Bulletin of the Carnegie Foundation for the Advancement of Teaching Volume 1-5

Bulletin of the Carnegie Foundation for the Advancement of Teaching Volume 1-5

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This historic book may have numerous typos and missing text. Purchasers can usually download a free scanned copy of the original book (without typos) from the publisher. Not indexed. Not illustrated. 1907 edition. Excerpt: ...the distribution between clinical and didactic work in schools of various grades. This table is not alone conclusive; for schools with weak clinical resources are not infrequently without illustrative material, so that a clinical lecture may perforce turn into a didactic lecture. Moreover, clinical instruction of the amphitheater type may, if the students are few and the conditions good, be as useful as a bedside demonstration; where, however, the students are many and the conditions poor, it may be no better than a didactic exposition. An examination of the financial aspects of the American medical school will completely account for the conditions that have been described.1 It is universally conceded that medical education cannot be conducted on proper lines at a profit, --or even at cost; but it does not follow that it has therefore ceased to "pay." It is commonly represented that medical schools are benevolent enterprises, to which selfish financial considerations are nowadays quite alien. Such is not even generally the case. Our best medical schools are indeed far from self-supporting; they absorb the income of large endowments or burden seriously the general resources of their respective universities. But these institutions constitute but a small fraction of the medical schools of the country. The others pay in one or more of several ways, if "paying'" is understood to mean that the fees do more than meet the expense of running the school. This use of terms is entirely justifiable; for if fees alone are inadequate to meet the running expenses of an up-to-date medical school, then the difference between actual expenditure on instruction, with its essential incidentals, and the total fee income of the school is...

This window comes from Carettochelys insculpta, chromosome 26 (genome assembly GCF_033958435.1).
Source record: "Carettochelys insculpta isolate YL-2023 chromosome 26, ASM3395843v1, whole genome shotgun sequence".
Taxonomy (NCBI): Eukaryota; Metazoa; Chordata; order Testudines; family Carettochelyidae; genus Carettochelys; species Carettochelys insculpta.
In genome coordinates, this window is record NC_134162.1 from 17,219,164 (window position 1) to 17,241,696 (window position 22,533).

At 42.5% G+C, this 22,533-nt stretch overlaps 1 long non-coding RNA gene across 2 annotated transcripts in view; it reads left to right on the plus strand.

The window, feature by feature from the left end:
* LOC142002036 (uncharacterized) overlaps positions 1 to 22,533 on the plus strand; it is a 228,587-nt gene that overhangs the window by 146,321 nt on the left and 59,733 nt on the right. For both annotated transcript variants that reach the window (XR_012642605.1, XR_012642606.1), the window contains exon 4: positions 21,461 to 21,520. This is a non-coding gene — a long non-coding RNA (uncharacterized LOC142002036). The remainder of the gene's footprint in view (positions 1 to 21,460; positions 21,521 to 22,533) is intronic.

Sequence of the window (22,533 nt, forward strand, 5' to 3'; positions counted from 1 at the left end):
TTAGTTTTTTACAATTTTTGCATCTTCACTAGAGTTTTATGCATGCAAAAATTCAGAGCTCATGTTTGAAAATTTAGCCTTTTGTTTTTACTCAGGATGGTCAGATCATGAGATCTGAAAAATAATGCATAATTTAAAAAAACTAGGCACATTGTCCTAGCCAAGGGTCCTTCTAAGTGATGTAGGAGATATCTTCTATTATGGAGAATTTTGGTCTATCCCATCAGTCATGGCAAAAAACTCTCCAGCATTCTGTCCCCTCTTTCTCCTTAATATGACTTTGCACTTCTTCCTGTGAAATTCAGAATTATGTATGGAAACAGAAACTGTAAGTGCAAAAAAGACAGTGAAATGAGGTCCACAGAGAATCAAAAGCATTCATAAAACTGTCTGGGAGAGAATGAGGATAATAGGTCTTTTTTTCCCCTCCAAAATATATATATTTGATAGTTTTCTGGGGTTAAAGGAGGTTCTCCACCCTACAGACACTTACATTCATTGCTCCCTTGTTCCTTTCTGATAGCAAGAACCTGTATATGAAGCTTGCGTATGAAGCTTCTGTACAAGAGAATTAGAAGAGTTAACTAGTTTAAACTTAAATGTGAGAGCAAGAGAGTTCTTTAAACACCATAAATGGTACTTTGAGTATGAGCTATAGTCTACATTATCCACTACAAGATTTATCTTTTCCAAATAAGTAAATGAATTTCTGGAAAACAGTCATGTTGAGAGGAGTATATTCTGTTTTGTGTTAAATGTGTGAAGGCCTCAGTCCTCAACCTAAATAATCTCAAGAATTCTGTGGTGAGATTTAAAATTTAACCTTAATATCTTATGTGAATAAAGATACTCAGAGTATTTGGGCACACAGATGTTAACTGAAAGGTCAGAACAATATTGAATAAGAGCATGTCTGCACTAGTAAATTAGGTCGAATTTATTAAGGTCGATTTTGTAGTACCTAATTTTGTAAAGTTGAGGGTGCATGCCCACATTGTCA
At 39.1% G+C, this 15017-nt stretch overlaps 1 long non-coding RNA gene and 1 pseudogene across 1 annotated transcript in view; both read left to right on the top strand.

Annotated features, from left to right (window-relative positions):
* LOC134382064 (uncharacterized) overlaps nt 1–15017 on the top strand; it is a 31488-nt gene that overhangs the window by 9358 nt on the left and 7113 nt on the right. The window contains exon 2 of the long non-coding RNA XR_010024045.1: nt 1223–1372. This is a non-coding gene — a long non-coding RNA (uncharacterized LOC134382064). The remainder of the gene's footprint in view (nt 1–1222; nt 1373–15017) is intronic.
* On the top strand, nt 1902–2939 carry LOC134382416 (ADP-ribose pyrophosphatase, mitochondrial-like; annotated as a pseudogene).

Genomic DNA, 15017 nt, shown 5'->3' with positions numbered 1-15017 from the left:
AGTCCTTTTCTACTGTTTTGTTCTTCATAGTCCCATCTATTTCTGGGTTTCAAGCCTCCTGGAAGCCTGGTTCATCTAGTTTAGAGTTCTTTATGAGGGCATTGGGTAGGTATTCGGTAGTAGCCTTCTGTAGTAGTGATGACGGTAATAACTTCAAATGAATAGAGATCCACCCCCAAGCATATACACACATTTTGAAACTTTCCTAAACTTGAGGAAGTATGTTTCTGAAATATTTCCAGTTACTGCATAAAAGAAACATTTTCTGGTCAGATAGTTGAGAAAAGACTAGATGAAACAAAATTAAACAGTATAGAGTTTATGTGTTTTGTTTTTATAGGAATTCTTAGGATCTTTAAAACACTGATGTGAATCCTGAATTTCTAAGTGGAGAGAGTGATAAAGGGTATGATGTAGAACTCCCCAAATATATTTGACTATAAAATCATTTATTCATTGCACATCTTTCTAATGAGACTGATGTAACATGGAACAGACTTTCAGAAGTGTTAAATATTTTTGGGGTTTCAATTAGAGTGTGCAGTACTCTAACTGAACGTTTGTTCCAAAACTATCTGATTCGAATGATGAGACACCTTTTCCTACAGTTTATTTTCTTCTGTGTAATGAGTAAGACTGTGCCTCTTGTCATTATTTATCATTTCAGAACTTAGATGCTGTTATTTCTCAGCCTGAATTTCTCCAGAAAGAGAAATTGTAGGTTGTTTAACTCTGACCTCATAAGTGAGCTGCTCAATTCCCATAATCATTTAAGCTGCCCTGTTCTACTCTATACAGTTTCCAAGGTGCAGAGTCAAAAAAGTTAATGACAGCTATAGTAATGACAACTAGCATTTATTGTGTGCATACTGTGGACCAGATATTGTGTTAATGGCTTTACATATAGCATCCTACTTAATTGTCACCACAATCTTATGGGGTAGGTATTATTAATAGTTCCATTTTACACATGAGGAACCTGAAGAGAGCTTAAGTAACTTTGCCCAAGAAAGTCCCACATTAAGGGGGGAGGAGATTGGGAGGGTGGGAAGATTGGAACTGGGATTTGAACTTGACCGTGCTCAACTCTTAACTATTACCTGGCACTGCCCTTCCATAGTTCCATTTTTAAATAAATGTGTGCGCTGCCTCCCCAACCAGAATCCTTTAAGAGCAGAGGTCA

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Product details

  • Paperback | 278 pages
  • 189 x 246 x 15mm | 499g
  • United States
  • English
  • black & white illustrations
  • 1236903854
  • 9781236903853